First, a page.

Arts

Book reviews: The latest reads rated

BOOK: GREATEST HITS by LAURA BARNETT

Greatest Hits by Laura Barnett is published by W&N, priced £12.99 (ebook £6.99).

GREATEST Hits, the follow-up to journalist Laura Barnett's acclaimed debut novel The Versions Of Us, is a deftly woven tale of love, life and loss.

As she launches a new album after a three-decade hiatus, acclaimed singer-songwriter Cass Wheeler looks back on her career and her life. After childhood abandonment by her mother and teenage wayward years, Cass finds her voice through music – a precocious talent catapulted onto the stage like a British Joan Baez.

The older, reclusive Cass sits down to listen to the 16 songs she has selected to be her 'greatest hits', triggering memories both sweet and painful.

As the records play, Cass's past unravels before the reader, taking in love affairs and family dynamics and revealing the tragic reason for her withdrawal from the spotlight.

A moving read with a complex female protagonist, which entrances the reader from beginning to end.

Louisa McKenzie

The Sunshine Sisters by Jane Green is published in hardback by Macmillan, priced £14.99 (ebook £7.59).

BEST-selling author Jane Green returns to form with the life-affirming The Sunshine Sisters.

Set very much in the now, but starting 30 years previously, The Sunshine Sisters is the story of beautiful and charismatic B-movie actress Ronni's three daughters.

Not the best mother in the world, self-absorbed and disinterested, Ronnie wasn't the mother she wanted to be. Nell, Meredith and Lizzy have been left to their own devices, estranged from their Ronni – and each other – until in adulthood they are all summoned home.

Ronni is ill. Not her usual 'headache' – she has motor neurone disease and is at the end of her life.

Can this fractured family forgive their past and heal? Can the sisters get past the hurt and misunderstanding and find their feet in a new future when everything seems to be against them?

This novel pulls on the heartstrings, but also feels like coming home. A perfect summer read.

Rachel Howdle

The Things We Thought We Knew by Mahsuda Snaith is published in hardback by Doubleday, priced £12.99 (ebook £7.99).

LEICESTER-based author Mahsuda Snaith is an Observer New Face of Fiction for 2017 who has already won several prizes for her writing.

This, her debut novel, zips rather jauntily across the grim territory of chronic pain, child neglect and poverty – in fact, it's a bit like reading a Jacqueline Wilson book for 20-somethings.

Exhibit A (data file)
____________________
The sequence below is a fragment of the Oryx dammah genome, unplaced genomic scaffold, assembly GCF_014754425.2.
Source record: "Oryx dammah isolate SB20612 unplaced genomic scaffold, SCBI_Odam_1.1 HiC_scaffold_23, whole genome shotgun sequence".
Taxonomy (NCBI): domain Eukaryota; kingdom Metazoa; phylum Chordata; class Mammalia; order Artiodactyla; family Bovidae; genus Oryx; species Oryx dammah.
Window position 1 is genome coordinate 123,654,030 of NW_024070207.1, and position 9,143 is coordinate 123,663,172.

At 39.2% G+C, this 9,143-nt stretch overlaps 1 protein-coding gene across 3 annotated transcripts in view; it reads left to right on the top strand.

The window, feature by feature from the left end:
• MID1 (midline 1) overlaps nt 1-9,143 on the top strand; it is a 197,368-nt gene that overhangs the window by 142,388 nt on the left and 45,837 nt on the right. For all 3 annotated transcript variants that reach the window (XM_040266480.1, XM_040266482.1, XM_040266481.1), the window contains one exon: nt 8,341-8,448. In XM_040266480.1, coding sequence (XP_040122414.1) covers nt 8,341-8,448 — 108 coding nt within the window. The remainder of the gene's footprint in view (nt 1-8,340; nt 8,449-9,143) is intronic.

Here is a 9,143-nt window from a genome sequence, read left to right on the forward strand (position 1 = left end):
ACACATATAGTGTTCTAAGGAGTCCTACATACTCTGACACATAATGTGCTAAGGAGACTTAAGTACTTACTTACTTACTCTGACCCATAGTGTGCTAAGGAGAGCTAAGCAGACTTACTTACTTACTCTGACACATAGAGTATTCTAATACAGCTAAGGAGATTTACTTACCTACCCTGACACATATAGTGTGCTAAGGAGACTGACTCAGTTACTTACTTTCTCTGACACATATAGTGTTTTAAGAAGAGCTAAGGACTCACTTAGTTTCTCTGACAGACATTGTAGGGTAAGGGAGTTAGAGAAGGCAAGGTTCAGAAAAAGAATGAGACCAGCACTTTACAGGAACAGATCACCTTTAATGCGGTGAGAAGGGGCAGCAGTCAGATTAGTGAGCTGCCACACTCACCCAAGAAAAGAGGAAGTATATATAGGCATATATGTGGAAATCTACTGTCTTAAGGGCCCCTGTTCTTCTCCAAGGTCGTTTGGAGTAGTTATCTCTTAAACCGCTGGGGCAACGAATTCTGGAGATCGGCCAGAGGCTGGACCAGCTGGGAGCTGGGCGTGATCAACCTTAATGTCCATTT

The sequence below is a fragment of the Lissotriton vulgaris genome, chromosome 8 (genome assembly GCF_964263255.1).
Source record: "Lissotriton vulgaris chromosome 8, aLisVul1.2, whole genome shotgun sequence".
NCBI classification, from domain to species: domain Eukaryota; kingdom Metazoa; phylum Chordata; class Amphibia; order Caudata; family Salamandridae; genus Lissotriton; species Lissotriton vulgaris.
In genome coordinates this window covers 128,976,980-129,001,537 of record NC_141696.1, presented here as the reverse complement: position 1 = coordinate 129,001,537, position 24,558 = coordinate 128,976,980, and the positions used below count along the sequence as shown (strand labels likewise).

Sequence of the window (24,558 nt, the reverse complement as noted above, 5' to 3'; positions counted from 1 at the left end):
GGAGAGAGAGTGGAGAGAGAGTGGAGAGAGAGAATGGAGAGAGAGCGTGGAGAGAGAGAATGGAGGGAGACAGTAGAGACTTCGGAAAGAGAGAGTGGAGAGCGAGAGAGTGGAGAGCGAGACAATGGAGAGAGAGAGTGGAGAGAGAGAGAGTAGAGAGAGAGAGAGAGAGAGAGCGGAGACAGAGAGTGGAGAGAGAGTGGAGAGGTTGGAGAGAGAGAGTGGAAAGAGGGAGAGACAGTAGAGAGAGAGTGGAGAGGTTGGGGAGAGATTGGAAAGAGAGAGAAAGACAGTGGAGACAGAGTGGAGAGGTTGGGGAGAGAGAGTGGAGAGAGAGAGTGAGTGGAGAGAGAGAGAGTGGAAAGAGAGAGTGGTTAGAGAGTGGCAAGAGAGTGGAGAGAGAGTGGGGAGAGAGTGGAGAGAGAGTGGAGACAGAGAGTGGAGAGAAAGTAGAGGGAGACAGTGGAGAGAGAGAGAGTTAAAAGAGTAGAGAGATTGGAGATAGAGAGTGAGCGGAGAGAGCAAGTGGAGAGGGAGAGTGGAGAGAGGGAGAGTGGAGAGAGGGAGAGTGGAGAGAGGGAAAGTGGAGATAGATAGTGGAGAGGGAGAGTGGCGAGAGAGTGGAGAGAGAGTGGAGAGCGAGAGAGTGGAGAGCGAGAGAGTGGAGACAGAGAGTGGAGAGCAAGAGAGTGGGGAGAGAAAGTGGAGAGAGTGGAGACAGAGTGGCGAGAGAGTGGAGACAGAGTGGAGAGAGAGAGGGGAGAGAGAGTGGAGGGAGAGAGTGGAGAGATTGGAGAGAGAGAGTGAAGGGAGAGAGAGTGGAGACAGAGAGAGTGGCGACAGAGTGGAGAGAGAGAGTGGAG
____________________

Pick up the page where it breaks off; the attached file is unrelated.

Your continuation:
The novel centres on 18-year-old Ravine, who has been bedridden with pain since a traumatic incident involving her best friend and neighbour on a Leicester council estate 10 years previously.

Her loving Bengali mum fights to get Ravine out of bed and back into the world, but it's all in vain until unexpected developments force the teenager to finally confront her past.

The characters are likeable and warm, particularly Ravine's long-suffering mum, and although the plot is a little bit clunky, there's a freshness about the writing.

It will be interesting to see what Snaith does next.

Jackie Kingsley

Selfie: How We Became So Self-Obsessed And What It's Doing To Us by Will Storr is published in hardback by Picador, priced £18.99 (ebook £9.49).

HAVING encountered with South Sudanese refugees, Colombian warmongers and remote Aborigines during his colourful journalistic career, Will Storr has encountered more disparate civilizations than most.

In Selfie, however, Storr retreats from those untamed hinterlands all the way to the inner self, tracing the history of the cult of the individual from the ancient Greeks to today's internet-saturated age.

It's a timely tome and Storr makes for an engrossing companion, although the sheer scope of the project is such that some sections will drag.

Storr's journey into the self ends in Silicone Valley in California, by far the most unnerving section of the book, where geeks pursue concepts of individualistic perfection under the increasing influence of cybernetics.

While Selfie can be baffling at times, and the effects of modern social media might have deserved more focus, it's still an engaging read – whoever you are.

Mark Staniforth

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